Boeuf Bourguignon in the slowcooker

Since I bought my crockpot a while back it has provided me with some nice stews and a lot of pulled pork.

But would it work with the ultimate stew – the famous Julia Child Boeuf Bourguignon?

It did! I mean, it doesn’t cook itself like many other stews, but once you’ve done all the prepping, you can definitely leave the rest to the slow cooker.

I did all the chopping and frying in the morning, turned on the crockpot and went to a friend’s house for the afternoon. When I got back in the early evening, I fried some mushrooms and added them to the pot and got the potatoes roasting. Other than that supper was labour free.

Boeuf bourguignon in the slow cooker, serves 4

60 g streaky bacon

olive oil

450 g stewing steak, cut into cubes

1 small carrot, sliced

1/2 onion, sliced

salt & black pepper

10 g plain flour

230 ml red wine (Beaujolais, Cotes du Rhone, Burgundy, Chianti)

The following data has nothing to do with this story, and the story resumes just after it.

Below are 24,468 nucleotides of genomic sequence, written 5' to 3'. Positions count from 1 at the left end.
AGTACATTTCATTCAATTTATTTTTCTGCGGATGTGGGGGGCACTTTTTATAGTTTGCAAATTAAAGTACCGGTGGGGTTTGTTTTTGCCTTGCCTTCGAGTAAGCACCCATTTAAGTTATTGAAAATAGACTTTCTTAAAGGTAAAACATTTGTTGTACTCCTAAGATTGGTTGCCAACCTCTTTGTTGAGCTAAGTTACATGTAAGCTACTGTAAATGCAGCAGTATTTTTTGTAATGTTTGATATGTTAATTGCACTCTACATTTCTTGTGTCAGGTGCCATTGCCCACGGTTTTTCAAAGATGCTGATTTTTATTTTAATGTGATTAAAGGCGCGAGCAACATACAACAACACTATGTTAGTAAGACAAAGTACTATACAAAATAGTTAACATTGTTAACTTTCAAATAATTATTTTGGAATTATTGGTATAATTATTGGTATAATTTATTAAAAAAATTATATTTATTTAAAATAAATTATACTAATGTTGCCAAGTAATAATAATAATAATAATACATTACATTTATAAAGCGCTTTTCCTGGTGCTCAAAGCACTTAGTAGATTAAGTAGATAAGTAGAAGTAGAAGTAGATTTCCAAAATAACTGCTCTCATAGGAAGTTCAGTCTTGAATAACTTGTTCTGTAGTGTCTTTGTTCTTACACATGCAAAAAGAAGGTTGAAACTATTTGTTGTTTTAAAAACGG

130 ml beef stock

2 tsp tomato paste

1 clove garlic, pressed

1/4-1/2 tsp thyme

1 bay leaf

150 g button mushrooms

Cut the bacon into lardons. Simmer rind and bacon for 10 minutes in water. Drain and dry. Preheat oven to 230C.

In a frying pan, sauté the bacon in oil over moderate heat for 2 to 3 minutes to brown lightly. Remove to a side dish with a slotted spoon. Leave frying pan aside. Reheat until fat is almost smoking before you sauté the beef.

Dry the beef; it will not brown if it is damp. Sauté it, a few pieces at the time, in the hot oil and bacon fat until nicely brown on all sides. Add it to the bacon.

In the same fat, brown the sliced carrot and onion. Place the bacon, meat, carrots and onions in the slow cooker pot and toss with salt and pepper. Then sprinkle on the flour and toss again to coat the beef lightly with the flour. Place casserole uncovered in the middle position of preheated oven for 4 minutes. Toss the meat and return to oven for 4 minutes more. (This browns the flour and covers the meat with a light crust.) Remove casserole and turn the oven off.

Stir in the wine, and enough stock so that the meat is barely covered. Add the tomato paste, garlic and herbs. Turn the slow cooker on low heat and leave it for 5 hours.